I felt a little sorry for the Students’ Team as I stepped up to the plate. This game, one of the culminating events of that year’s Bible Encampment, pitted the Faculty against the Students and I was determined to try not injure anyone too badly when I slammed the ball into the pine trees some three hundred feet away. I would have to be especially careful not to hit the Skinny kid who was pitching. I needn’t have worried about the first pitch because it had blurred past and thudded into the catcher’s mitt before I knew what had happened. Not so with the second. The blow I aimed at—where it had been— would have won the game if it had connected. But the important word here for the Students is “it” His curve ball had moved into a safe area beyond reach of the bat.
I was really geared up for number three. I figured it was time for another fastball and I had my whole being focused for it. It came down the middle and I gave a mighty swing. The main trouble in that—was that after I had swung, the ball was miraculously still hanging about two feet in front of the plate and plopped harmlessly to the ground. I did almost win the game for the Faculty because the Skinny Kid almost died laughing and would lose his composure frequently all the rest of the game, spluttering and shaking every time he thought about the changeup. To this day I think someone should have warned me that he had already taken his high school team to the Wisconsin state playoffs twice and still had one more year to play! I probably couldn’t have batted any better, but I could have called in sick or something.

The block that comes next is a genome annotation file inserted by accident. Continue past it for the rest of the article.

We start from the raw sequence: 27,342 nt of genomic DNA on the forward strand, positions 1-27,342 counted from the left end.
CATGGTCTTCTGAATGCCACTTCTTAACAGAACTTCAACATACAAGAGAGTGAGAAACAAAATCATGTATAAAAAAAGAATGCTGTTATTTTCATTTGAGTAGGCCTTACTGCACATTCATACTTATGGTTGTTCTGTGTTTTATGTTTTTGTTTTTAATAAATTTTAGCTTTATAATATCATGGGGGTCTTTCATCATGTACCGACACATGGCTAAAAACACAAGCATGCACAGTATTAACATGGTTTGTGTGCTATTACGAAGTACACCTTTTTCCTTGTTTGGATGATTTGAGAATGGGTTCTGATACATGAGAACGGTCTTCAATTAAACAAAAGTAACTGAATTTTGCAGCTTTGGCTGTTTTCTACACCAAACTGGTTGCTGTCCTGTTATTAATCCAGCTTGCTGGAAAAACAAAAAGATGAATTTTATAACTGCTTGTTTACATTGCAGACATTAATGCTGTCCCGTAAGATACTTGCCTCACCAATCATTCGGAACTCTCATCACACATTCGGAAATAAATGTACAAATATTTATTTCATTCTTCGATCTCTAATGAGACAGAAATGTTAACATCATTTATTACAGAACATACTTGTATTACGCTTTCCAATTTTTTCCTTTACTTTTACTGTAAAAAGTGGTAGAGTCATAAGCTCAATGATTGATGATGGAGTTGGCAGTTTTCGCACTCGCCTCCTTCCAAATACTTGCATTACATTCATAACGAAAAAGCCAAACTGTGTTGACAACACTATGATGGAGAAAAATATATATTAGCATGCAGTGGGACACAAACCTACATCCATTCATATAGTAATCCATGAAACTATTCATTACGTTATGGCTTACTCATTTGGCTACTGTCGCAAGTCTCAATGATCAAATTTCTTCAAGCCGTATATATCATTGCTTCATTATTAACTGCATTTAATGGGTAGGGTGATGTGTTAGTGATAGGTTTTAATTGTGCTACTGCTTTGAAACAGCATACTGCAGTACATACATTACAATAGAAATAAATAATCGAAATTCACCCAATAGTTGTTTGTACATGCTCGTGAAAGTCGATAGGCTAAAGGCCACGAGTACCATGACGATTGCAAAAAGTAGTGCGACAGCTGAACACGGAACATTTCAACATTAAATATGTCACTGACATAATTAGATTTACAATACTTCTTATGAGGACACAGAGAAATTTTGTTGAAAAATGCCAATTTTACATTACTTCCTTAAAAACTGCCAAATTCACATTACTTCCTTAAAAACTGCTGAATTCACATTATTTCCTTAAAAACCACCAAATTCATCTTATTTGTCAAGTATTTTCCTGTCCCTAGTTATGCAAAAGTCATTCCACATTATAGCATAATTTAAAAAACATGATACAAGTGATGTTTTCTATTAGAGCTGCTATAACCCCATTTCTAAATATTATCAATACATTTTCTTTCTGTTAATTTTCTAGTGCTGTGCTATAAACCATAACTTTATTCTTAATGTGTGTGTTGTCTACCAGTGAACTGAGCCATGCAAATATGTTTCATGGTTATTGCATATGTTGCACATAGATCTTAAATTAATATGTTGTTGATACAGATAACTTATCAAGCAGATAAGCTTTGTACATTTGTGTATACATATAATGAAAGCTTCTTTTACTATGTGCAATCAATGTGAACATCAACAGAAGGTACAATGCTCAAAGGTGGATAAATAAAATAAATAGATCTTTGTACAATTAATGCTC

If the Devil threw only fastballs, getting to Heaven would be easier, but while we are gearing up for all the “Thou shalt nots,” we whiff it on some of the most important positive commands like “follow after peace with all men, and holiness without which no man shall see God.” This makes holiness as important as faith without which no man can please God. See Hebrews 12:14 and Hebrews 11:6.
The rule for holy things was that they be dedicated to God. A common knife became a holy knife if it was set apart for God’s use. A common vessel became a holy vessel, if set aside for temple use. In the same way, a common man or a common woman becomes a holy man or a holy woman when cleansed by the blood of the lamb and set aside for God’s use. What changes would occur if all the members of our congregation determined that they would live holy lives? How would it affect our attendance, our liberality in giving, our worship of our God, and our service to our Lord, each other and the community?
I fear that in the Judgment Day when we finish bragging about what we did with the fastballs, the changeups may get us. Read Matthew 7:21-23